Hence, the size of the input space grows exponentially with the number of input dimensions. Furthermore, each GrC, through the PF to PC synaptic weight, can only determine the value of the approximation at a single point in the input space [58] (Figures 2,3). If the number of dimensions increase, and the size of the input space grow, the average distance between randomly placed points in that space grows as , where d is the number of dimensions and N is the number of points spread randomly across the entire space [60]. Hence, as more and more dimensions are introduced to the input space, the number of approximation points or GrCs has to grow exponentially in order to maintain the average distance between these points. Formally, the root mean squared error (RMSE) can be shown to be related to the average distance between points and is bounded by [74]. The exponential growth of the space spanned by all input dimensions and all the resulting implications are what Bellman coined as the curse of dimensionality [73].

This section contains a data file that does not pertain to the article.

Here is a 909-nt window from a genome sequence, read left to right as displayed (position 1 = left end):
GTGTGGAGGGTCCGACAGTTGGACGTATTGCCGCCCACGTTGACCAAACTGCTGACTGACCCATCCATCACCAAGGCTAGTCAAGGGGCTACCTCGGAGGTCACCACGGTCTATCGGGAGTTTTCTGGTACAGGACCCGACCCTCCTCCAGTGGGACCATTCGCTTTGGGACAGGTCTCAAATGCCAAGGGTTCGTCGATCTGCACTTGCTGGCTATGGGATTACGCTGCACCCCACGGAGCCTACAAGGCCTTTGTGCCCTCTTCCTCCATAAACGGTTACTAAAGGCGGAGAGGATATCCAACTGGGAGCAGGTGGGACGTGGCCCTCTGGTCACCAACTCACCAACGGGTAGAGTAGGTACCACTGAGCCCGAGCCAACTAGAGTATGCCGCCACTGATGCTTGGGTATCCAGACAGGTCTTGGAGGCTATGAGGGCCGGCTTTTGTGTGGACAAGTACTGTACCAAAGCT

In a biological system, one sensory receptor sampling information from one submodality at one locus in the body would correspond to one dimension. In the extreme case, each sensor is considered to sample unique information and therefore represents a unique input dimension. In this case, the total input space would be of astronomical size due to the described exponential growth per dimension. It is completely unfeasible that such a space can be represented to any detail within the brain. To illustrate the exponential growth in numbers even in a simplified system, let us consider a set of receptors where each receptor samples information from one submodality around a single joint. The hand alone has approximately 20 degrees of freedom. In order to encode the entire input space (for simplicity, we only consider static configurations of the hand) with the MF-GrC population in the human (assuming 10 billion GrCs are devoted to hand control, which is likely to be a huge overestimate) the system would be limited to about 3 knots along each input dimension. Hence, even with these crude levels of accuracy in terms of sensory input (and disregarding the role of the motor commands), the number of GrCs needed reaches astronomical figures. If we add the wrist and hence 2 more degrees of freedom to the input, the number of GrCs required for the same crude accuracy would rise to 100 billion GrCs (compared to the estimates of a total of 70–100 billion GrCs in the human cerebellum [75]), illustrating the exponential growth. Again, it is easier to discuss the input dimensions in terms of sensor signals, which we know relatively well what they code for. Nonetheless, it should be recalled that we in addition have to take into account the motor command, which is likely to represent another multi-dimensional set of signals whose functions and interdependencies with the sensor signals would also need to be approximated.